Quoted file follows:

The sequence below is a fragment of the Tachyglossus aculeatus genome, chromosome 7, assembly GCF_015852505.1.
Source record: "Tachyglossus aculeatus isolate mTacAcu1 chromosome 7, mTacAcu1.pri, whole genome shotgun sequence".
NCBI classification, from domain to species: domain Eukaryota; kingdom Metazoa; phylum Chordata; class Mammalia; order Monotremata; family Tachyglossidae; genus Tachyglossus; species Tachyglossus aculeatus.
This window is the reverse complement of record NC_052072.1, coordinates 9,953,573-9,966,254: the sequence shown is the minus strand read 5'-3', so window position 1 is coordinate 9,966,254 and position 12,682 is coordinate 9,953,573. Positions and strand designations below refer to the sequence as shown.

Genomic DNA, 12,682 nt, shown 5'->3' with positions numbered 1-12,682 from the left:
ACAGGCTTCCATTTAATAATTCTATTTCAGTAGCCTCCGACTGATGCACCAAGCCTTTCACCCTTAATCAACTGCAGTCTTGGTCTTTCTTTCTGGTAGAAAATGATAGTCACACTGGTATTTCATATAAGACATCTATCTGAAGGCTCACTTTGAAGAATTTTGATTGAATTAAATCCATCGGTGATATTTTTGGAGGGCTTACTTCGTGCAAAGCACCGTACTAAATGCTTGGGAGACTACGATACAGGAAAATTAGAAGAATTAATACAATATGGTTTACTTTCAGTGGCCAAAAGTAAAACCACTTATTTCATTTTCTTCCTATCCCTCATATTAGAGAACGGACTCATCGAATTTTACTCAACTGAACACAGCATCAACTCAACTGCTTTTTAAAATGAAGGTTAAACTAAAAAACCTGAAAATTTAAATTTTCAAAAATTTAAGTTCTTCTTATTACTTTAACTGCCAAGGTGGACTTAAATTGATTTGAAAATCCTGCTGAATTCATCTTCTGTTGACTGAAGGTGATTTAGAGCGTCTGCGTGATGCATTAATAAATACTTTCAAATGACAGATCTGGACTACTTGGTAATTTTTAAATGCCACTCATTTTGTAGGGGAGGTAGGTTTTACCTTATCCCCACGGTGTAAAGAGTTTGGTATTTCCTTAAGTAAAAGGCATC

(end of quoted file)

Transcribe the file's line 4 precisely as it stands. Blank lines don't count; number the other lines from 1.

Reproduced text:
This window is the reverse complement of record NC_052072.1, coordinates 9,953,573-9,966,254: the sequence shown is the minus strand read 5'-3', so window position 1 is coordinate 9,966,254 and position 12,682 is coordinate 9,953,573. Positions and strand designations below refer to the sequence as shown.